Each year, about 85 percent of the world’s children receive vaccines that protect them against tuberculosis, polio, diphtheria, tetanus, pertussis, and measles. These vaccines save about 2.5 million lives, and the hepatitis B vaccine, although not as widely used, saves about 600,000 lives.
Despite this success, more than 3 million people die from vaccine-preventable diseases each year. Approximately 1.5 million of these deaths are in children less than 5 years old. Of the top 10 causes of death in those less than 5 years old, several are infectious, meaning they can be transmitted from one person to another.
It costs about $50 to fully immunize a child in the developing world against diphtheria, tetanus, pertussis, measles, polio, tuberculosis, hepatitis B, and Haemophilus influenzae type b. Learn more about the “Immunize Every Child” campaign and the GAVI Alliance.
Source: Black R, Cousens S, Johnson HL, Lawn JE, Rudan I, Bassani DG, et al. Global, regional, and national causes of child mortality in 2008: a systematic analysis. Lancet. 2010 Jun 5;375(9730):1969-87.
Even though some diseases may not be making people sick in your neighborhood, they may be common in other parts of the world. Given that people commonly travel for business, to visit family and friends, with relief groups, and for vacation, the viruses or bacteria that cause diseases can easily “hitch a ride.” Here is a look at the worldwide prevalence of many vaccine-preventable diseases:
|Disease||Worldwide Cases/Year||Worldwide Deaths/Year||U.S. Cases/Year||U.S. Deaths/Year|
|Diphtheria||50,000||5,000||< 5||< 1|
|Hepatitis A||1.4 million||Unavailable||17,000||≤100|
|Hepatitis B||2 billion||600,000||38,000||3,000|
|Haemophilus influenzae type b (Hib)||8 million||199,000||<25||< 5|
|Human Papillomavirus||500,000 cases of cervical cancer||250,000||6 million infections,
25,000 cases of cancer caused by HPV
|4,000 deaths from cervical cancer|
|Influenza||3-5 million severe cases||250,000 - 500,000||30 million - 60 million||Up to 40,000|
|Japanese Encephalitis Virus (JEV)||50,000||10,000||< 1||< 1|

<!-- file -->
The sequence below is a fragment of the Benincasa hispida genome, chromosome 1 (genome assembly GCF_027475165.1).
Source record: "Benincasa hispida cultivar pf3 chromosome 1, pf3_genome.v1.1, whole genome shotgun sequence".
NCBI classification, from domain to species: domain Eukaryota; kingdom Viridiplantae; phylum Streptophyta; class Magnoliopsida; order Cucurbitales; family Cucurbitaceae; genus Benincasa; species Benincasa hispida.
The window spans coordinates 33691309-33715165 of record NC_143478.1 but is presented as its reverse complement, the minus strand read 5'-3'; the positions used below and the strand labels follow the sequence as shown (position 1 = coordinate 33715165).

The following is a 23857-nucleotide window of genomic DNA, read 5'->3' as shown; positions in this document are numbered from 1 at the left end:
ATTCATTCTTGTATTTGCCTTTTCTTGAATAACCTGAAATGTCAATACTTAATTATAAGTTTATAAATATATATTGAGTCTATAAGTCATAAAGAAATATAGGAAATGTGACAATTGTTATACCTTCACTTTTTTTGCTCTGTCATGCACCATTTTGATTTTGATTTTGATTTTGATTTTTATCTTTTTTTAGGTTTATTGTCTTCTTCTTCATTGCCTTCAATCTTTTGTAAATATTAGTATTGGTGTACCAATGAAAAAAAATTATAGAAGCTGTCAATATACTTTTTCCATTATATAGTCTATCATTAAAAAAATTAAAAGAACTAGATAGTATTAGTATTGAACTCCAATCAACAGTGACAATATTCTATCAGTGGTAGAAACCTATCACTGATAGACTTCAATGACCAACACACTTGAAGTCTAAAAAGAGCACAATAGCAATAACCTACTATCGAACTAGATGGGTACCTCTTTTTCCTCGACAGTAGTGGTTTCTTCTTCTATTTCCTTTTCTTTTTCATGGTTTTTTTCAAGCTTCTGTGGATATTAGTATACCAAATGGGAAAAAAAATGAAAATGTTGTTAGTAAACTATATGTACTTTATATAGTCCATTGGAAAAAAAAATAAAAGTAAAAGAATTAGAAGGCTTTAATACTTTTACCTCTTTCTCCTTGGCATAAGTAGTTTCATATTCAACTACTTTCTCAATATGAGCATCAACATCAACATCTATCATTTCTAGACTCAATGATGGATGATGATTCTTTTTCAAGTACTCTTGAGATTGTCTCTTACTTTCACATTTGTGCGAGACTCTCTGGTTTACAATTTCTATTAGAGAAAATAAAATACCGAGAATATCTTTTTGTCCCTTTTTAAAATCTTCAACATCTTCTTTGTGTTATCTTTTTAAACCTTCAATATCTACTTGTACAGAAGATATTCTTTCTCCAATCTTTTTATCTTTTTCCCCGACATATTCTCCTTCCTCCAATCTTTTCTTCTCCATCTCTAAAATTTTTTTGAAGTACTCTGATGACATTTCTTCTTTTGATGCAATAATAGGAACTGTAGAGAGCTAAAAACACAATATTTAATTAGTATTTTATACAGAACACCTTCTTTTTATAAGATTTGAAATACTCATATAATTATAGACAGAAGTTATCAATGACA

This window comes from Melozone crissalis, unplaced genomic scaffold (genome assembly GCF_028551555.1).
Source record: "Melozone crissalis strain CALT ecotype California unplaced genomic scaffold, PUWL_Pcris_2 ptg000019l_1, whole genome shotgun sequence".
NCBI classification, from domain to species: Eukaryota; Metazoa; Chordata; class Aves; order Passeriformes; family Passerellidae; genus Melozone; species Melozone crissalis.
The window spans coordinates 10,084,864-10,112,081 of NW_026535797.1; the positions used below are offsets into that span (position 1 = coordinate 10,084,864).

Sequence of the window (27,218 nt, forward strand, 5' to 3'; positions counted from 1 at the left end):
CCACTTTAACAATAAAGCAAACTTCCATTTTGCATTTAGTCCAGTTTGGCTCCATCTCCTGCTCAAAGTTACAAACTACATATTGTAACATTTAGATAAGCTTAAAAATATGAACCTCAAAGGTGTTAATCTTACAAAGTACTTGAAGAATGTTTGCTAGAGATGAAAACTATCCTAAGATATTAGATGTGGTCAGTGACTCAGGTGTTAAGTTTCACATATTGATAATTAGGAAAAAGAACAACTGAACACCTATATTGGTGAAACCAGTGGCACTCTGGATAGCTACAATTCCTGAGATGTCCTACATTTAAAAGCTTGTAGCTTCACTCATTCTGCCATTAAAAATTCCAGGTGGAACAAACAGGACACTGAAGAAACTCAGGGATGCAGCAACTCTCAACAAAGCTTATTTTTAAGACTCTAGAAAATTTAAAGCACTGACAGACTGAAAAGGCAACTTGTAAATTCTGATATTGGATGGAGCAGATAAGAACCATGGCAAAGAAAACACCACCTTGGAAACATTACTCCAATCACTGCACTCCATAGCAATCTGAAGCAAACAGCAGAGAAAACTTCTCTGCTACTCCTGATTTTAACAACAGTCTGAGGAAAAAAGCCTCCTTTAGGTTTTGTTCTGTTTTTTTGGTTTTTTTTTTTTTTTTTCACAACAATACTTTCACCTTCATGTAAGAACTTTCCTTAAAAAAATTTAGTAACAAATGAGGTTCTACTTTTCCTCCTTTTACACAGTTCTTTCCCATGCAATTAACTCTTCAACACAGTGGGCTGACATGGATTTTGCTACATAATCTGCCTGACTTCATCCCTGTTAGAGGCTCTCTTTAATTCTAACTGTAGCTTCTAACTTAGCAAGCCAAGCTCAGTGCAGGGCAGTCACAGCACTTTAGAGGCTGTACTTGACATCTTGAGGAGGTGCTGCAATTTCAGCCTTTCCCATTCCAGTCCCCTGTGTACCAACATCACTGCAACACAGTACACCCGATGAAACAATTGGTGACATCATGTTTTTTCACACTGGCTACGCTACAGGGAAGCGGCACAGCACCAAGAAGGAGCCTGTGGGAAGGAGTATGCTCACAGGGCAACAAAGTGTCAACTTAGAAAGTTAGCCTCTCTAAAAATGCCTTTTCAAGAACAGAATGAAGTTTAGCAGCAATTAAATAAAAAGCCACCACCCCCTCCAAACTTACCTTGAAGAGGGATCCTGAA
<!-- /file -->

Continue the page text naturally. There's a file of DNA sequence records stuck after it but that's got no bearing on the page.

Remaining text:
|Pertussis||30-50 million||300,000||19,000 reported cases||15-20|
|Rotavirus||138 million||453,000||2.7 million||20-60|
|Tuberculosis||9 million||1.5 million||11,000||500|
|Varicella (Chickenpox)||80-90 million||Unavailable||408,500||< 10|
*Data represented in this table was compiled from multiple sources and in most cases rounded to the nearest thousand. The information presented represents the most recent data available.
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The Meningitis Vaccine Project is a collaboration between PATH and the World Health Organization (WHO) to develop, test, produce and provide vaccines that prevent meningococcal disease in the “meningitis belt,” an area in sub-Saharan Africa made up of 26 countries stretching from Ethiopia in the east to Senegal in the west. As a part of its mission, the Meningitis Vaccine Project created a vaccine to protect against meningococcus serogroup A, the most common cause of meningococcal disease in the “meningitis belt.” The vaccine was first introduced in Burkina Faso, Africa in 2010 and to date, nine other African countries have implemented immunization programs offering the meningococcal vaccine.
In northern Nigeria, during the week of December 3, 2012, the 100 millionth person received meningococcal A vaccine. This major milestone is even more exciting because it occurred just two years after the immunization program was first introduced in sub-Saharan Africa. A total of 112 million people are expected to receive the vaccine by the end of 2012.
Updated: February 2013
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